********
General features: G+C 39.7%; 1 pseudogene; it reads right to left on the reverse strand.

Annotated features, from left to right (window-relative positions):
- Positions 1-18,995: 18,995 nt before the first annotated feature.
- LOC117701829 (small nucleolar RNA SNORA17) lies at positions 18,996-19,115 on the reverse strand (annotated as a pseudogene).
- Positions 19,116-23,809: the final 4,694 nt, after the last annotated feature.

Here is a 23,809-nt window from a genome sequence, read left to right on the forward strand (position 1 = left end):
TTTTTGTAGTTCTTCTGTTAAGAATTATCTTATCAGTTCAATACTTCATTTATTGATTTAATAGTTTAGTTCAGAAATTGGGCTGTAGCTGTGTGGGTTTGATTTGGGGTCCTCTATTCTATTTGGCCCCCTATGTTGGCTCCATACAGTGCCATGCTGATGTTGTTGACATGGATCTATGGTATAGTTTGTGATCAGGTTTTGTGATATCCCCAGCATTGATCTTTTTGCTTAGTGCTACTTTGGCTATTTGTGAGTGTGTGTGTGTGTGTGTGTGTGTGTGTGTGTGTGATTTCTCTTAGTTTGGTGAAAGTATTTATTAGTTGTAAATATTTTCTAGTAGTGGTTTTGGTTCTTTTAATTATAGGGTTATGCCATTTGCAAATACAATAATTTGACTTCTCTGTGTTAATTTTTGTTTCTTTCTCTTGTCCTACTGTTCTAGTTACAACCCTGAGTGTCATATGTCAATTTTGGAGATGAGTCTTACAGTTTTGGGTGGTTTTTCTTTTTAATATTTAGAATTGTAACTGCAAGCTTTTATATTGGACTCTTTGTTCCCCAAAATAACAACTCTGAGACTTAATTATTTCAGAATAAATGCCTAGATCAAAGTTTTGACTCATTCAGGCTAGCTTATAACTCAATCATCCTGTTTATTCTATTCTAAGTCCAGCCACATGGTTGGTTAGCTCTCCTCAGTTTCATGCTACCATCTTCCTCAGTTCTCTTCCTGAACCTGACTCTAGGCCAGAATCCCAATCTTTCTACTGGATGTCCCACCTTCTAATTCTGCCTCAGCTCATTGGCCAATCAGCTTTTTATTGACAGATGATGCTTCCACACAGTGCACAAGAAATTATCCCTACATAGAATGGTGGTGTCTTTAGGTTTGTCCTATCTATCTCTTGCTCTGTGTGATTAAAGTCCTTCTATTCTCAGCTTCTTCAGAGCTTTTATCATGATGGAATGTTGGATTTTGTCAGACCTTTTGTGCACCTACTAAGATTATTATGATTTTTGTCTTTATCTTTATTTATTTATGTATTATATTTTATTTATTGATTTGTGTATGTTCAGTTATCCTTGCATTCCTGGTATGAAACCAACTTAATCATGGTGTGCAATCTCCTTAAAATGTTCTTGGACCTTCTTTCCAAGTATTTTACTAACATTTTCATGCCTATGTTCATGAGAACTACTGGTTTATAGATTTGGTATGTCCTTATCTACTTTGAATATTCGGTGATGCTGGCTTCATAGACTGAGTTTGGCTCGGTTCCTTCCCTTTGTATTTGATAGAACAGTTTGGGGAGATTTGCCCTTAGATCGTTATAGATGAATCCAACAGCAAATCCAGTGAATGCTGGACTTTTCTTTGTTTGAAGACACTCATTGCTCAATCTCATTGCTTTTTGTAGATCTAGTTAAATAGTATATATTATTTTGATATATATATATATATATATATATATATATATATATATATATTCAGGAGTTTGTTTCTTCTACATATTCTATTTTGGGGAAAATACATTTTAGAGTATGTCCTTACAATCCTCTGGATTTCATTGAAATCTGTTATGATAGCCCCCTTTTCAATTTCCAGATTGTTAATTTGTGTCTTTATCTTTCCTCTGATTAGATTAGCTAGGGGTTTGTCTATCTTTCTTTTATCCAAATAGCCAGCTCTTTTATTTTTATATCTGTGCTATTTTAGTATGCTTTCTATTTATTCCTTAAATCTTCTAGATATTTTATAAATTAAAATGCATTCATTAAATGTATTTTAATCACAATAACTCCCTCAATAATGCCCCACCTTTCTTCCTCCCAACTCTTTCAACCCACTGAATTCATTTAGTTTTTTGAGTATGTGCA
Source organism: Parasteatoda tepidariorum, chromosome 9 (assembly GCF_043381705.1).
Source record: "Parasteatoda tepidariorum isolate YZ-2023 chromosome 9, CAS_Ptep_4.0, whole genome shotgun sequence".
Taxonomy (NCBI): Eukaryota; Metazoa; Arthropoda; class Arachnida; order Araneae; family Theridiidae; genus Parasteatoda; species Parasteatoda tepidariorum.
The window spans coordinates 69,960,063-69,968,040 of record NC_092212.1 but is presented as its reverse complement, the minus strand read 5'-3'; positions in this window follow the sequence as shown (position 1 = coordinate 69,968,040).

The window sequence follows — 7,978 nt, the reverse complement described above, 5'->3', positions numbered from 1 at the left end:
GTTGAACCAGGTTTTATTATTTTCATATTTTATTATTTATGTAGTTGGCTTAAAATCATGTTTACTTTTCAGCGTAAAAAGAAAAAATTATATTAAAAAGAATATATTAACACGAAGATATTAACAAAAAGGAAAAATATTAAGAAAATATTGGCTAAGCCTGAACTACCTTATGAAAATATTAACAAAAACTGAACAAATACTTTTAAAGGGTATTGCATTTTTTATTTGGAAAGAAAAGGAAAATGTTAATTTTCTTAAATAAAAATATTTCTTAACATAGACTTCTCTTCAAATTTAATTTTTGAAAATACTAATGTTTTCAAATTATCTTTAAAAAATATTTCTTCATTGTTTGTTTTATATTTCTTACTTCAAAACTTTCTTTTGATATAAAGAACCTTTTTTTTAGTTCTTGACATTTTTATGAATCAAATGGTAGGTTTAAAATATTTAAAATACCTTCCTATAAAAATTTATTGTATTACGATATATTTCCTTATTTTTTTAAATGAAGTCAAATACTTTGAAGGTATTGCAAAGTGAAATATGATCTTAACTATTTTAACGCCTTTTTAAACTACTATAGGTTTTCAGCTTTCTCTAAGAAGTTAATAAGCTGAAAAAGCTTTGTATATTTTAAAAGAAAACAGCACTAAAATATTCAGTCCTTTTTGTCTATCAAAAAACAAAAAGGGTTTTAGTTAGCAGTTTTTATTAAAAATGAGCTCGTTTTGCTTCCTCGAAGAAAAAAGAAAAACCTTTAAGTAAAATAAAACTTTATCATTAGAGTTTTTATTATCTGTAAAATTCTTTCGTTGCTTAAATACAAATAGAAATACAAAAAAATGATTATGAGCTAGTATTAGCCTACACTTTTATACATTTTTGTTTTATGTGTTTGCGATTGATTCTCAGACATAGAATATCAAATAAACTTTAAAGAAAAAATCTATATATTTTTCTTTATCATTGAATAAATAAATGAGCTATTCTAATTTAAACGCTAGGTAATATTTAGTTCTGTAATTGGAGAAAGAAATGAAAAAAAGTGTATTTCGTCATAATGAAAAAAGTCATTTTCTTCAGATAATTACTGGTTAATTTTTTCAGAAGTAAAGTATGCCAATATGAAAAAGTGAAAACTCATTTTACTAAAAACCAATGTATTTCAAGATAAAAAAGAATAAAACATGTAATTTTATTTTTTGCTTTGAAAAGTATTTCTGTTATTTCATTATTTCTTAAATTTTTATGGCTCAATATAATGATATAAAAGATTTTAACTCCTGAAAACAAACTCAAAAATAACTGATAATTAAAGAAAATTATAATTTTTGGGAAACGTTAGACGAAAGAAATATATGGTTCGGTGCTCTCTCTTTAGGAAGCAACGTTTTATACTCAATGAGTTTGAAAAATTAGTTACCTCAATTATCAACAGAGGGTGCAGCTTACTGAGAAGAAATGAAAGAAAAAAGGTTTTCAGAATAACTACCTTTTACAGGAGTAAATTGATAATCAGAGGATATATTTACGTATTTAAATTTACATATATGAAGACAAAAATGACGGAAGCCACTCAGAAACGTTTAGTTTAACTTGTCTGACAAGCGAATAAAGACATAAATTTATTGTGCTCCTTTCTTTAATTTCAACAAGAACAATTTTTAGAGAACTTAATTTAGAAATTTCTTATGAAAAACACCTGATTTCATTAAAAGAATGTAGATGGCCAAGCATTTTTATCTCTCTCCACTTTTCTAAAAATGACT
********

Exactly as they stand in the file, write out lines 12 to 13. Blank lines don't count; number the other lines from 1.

The window sequence follows — 7,978 nt, the reverse complement described above, 5'->3', positions numbered from 1 at the left end:
GTTGAACCAGGTTTTATTATTTTCATATTTTATTATTTATGTAGTTGGCTTAAAATCATGTTTACTTTTCAGCGTAAAAAGAAAAAATTATATTAAAAAGAATATATTAACACGAAGATATTAACAAAAAGGAAAAATATTAAGAAAATATTGGCTAAGCCTGAACTACCTTATGAAAATATTAACAAAAACTGAACAAATACTTTTAAAGGGTATTGCATTTTTTATTTGGAAAGAAAAGGAAAATGTTAATTTTCTTAAATAAAAATATTTCTTAACATAGACTTCTCTTCAAATTTAATTTTTGAAAATACTAATGTTTTCAAATTATCTTTAAAAAATATTTCTTCATTGTTTGTTTTATATTTCTTACTTCAAAACTTTCTTTTGATATAAAGAACCTTTTTTTTAGTTCTTGACATTTTTATGAATCAAATGGTAGGTTTAAAATATTTAAAATACCTTCCTATAAAAATTTATTGTATTACGATATATTTCCTTATTTTTTTAAATGAAGTCAAATACTTTGAAGGTATTGCAAAGTGAAATATGATCTTAACTATTTTAACGCCTTTTTAAACTACTATAGGTTTTCAGCTTTCTCTAAGAAGTTAATAAGCTGAAAAAGCTTTGTATATTTTAAAAGAAAACAGCACTAAAATATTCAGTCCTTTTTGTCTATCAAAAAACAAAAAGGGTTTTAGTTAGCAGTTTTTATTAAAAATGAGCTCGTTTTGCTTCCTCGAAGAAAAAAGAAAAACCTTTAAGTAAAATAAAACTTTATCATTAGAGTTTTTATTATCTGTAAAATTCTTTCGTTGCTTAAATACAAATAGAAATACAAAAAAATGATTATGAGCTAGTATTAGCCTACACTTTTATACATTTTTGTTTTATGTGTTTGCGATTGATTCTCAGACATAGAATATCAAATAAACTTTAAAGAAAAAATCTATATATTTTTCTTTATCATTGAATAAATAAATGAGCTATTCTAATTTAAACGCTAGGTAATATTTAGTTCTGTAATTGGAGAAAGAAATGAAAAAAAGTGTATTTCGTCATAATGAAAAAAGTCATTTTCTTCAGATAATTACTGGTTAATTTTTTCAGAAGTAAAGTATGCCAATATGAAAAAGTGAAAACTCATTTTACTAAAAACCAATGTATTTCAAGATAAAAAAGAATAAAACATGTAATTTTATTTTTTGCTTTGAAAAGTATTTCTGTTATTTCATTATTTCTTAAATTTTTATGGCTCAATATAATGATATAAAAGATTTTAACTCCTGAAAACAAACTCAAAAATAACTGATAATTAAAGAAAATTATAATTTTTGGGAAACGTTAGACGAAAGAAATATATGGTTCGGTGCTCTCTCTTTAGGAAGCAACGTTTTATACTCAATGAGTTTGAAAAATTAGTTACCTCAATTATCAACAGAGGGTGCAGCTTACTGAGAAGAAATGAAAGAAAAAAGGTTTTCAGAATAACTACCTTTTACAGGAGTAAATTGATAATCAGAGGATATATTTACGTATTTAAATTTACATATATGAAGACAAAAATGACGGAAGCCACTCAGAAACGTTTAGTTTAACTTGTCTGACAAGCGAATAAAGACATAAATTTATTGTGCTCCTTTCTTTAATTTCAACAAGAACAATTTTTAGAGAACTTAATTTAGAAATTTCTTATGAAAAACACCTGATTTCATTAAAAGAATGTAGATGGCCAAGCATTTTTATCTCTCTCCACTTTTCTAAAAATGACT